7 Property Investment Traps to Avoid

The property investment journey is not always smooth sailing – with many potential pitfalls along the way.

For most people, it’s not practical to go and learn everything there is to know so that you know where each danger lies.

That’s why buyer’s agents like myself dedicate our life’s work to researching and understanding all the things that can go wrong – so that we can guide clients on the safer path.

While I can’t possibly distill everything you need to know in a single article, I can aim to give you some keynotes – and broad brushstrokes of what a safer path looks like.

So here they are.


1. Not Understanding Their Needs and Strategy

Too many people seem to think that property is investment is ‘safe as houses’ and a sure thing. This gives them a sense of false confidence where they buy and hope – without property assessing their needs, capabilities and forming a strategy to match.

Before you place a bid or offer on any property, you need to do your groundwork. Speak with your accountant, financial planner and buyer’s agent so that you can form the best strategy based on their combined expertise.

Once you have this as a guide, you can hit the market and search for the best property to suit your needs.

This will help you avoid buying in the wrong location, buying based on emotion or buying the wrong type of property – where the numbers don’t work.


2. They Don’t Make Their Money on The Way In

The surest way to make sure you make solid gains from property investment is to make sure the numbers stack up from day one.

This means knowing exactly what your expenses, rental return, capital growth will be.

In the past, many investors were lead to believe that negative gearing was a good strategy to follow.

This meant that they paid money from their pocket each week to pay for the property and the rent didn’t cover the shortfall.

They hoped that by waiting for 5 – 10 years that the property would gain value and they could recoup their losses.

To me, that’s just another buy and hope approach.

It’s much better to crunch the numbers, do the research and find solutions where you will be positive in rental return and equity from day one.


3. They Don’t Have an Exit Strategy

A big mistake many investors make is that they assume things will always be rosy and they don’t plan for a rainy day.

Without the right combination of properties and structures in place, it can be difficult to move to a position of financial safety if life changes.

The worst thing that could happen to an investor is to realize that a property is costing them money each week, that it will take them a long time to sell and that when they do seel they will likely make a loss.

When buying a property, make sure you can recoup your costs or make a profit if you can no longer hold the property.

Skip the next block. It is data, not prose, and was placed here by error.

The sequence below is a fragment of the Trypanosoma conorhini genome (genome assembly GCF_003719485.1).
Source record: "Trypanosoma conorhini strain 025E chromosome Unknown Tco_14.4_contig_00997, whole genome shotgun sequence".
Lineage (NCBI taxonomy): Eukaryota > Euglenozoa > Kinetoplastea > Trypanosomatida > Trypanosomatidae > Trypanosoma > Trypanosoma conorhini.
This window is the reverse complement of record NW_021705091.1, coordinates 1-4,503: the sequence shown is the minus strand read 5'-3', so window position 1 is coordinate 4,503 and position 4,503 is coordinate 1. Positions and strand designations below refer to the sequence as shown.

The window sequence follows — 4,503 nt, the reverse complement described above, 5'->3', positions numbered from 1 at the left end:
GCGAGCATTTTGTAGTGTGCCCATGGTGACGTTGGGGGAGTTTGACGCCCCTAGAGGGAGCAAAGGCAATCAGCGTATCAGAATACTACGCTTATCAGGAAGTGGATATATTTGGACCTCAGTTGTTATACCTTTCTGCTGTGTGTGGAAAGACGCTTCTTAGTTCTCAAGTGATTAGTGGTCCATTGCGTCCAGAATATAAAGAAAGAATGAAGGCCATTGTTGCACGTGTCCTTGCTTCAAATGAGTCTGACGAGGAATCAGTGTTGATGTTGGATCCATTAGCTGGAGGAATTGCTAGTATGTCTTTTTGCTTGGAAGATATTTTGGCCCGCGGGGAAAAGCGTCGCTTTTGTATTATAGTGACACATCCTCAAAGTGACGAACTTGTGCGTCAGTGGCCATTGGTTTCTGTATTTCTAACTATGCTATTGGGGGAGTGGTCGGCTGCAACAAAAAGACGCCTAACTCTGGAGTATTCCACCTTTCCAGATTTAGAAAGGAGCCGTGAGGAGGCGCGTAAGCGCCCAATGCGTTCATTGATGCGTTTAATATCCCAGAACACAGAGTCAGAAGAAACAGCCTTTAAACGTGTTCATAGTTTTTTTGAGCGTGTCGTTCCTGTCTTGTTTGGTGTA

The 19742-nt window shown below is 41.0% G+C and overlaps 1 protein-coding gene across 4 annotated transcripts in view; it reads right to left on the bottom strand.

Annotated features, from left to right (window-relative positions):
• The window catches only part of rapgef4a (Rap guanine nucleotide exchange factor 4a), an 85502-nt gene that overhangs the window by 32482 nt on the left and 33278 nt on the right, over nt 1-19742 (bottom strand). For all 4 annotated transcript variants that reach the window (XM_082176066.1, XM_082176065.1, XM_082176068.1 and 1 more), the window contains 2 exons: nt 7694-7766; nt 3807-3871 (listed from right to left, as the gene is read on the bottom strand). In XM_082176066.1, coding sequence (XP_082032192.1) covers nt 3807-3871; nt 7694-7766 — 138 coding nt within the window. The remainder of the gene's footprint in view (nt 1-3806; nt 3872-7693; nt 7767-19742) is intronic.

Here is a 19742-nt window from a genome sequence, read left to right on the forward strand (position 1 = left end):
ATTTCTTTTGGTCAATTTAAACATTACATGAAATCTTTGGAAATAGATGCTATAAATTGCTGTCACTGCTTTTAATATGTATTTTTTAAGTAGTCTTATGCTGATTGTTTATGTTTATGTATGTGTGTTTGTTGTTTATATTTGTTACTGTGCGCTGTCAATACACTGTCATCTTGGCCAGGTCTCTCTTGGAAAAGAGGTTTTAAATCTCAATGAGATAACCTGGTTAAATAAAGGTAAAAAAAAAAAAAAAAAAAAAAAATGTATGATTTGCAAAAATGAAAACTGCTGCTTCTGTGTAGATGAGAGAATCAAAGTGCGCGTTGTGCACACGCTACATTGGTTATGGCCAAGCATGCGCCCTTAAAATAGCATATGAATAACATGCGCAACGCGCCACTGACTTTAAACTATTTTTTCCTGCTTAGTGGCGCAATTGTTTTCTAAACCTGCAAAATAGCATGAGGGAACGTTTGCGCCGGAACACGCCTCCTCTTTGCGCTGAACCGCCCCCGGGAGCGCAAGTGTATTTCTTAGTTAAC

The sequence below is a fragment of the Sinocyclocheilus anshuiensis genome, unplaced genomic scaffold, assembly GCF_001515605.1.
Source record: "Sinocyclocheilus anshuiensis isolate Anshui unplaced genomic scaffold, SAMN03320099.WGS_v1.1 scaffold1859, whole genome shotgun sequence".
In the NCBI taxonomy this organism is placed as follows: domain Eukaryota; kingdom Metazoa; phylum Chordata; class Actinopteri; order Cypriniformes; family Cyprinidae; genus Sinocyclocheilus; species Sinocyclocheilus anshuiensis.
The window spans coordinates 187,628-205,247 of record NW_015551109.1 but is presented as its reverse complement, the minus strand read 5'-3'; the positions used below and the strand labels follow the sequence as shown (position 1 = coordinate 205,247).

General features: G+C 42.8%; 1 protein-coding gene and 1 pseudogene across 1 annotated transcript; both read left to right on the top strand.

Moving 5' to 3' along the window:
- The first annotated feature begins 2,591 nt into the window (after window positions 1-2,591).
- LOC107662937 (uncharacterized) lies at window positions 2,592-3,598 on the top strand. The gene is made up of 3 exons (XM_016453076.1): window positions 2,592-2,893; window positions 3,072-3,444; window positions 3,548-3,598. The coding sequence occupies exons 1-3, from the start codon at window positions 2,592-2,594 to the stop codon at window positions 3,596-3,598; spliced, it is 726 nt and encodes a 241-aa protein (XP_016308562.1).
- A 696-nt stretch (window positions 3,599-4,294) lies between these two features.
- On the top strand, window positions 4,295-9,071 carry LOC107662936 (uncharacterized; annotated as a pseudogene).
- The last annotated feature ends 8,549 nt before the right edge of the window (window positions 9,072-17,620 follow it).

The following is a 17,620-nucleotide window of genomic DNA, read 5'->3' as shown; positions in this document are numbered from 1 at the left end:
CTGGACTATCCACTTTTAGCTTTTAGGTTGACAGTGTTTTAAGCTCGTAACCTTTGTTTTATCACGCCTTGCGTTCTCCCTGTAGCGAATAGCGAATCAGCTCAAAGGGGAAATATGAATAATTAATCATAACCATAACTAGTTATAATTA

4. They Listen To Spruikers

I no stranger to the fact that those in my industry don’t usually have a good wrap.

Let’s face it, most people’s opinion of real estate agents it something between a used car salesman and hedge fund banker – neither lovable characters!

And it’s not without reason, you never quite know what angle a real estate agent is playing. They pretend to be your friend, but you know they are working for the seller. But a run of the mill real estate agents are pretty harmless – it’s the spruikers you should worry about.

It’s these guys who will lure you into free seminars where they use all the marketing and sales tools to get you to run to the back of the room and sign your name on the dotted line – without reading the fine print.

If you ever hear the words timeshare, National Rental Affordability Scheme, holiday accommodation, negative gearing or any kind of specialty housing (like student or retirement living) mentioned then it should trigger your spruiker alarm so you can head for the door.


5. They Get Sucked in By Shiny Brochures

Although not quite spruikers, there are the off-the-plan sellers with their shiny brochures showing you the home of your dreams.

The off-the-plan homes and apartments are marketed with aspirational visuals, stunning websites and displays – and all of this comes at a cost.

It’s not unusual to pay tens or even hundreds of thousands more than the comparable market value for such properties – all for the sake of attractive marketing.


6. They Don’t Have the Right Structures

Sometimes it’s not the property itself which is the problem, but the way it was purchased.

There are many potential traps when it comes to property finance and holding structures.

If you don’t get these correctly aligned it will make it difficult for you to move forward with your portfolio and access more finance, or release your equity.

Certain structures such as complicated trusts can also needlessly cost you thousands of dollars each year in maintenance costs.

Before you buy a property, speak with a finance strategist and accountant to make sure you understand the implications of your structure.


7. They Get Cold Feet and Don’t Take Action

All the traps mentioned above may be dangerous, but nothing is as harmful as not taking action at all.

Too many people don’t have the confidence or commitment to take action. They worry about making the wrong decision or losing money, so they don’t act.

What they fail to realize is that the lack of action is a decision, once which costs you the potential rewards of acting upon an opportunity.

Every additional year you don’t get into the market means the market is leaving you behind – costing you tens of thousands.





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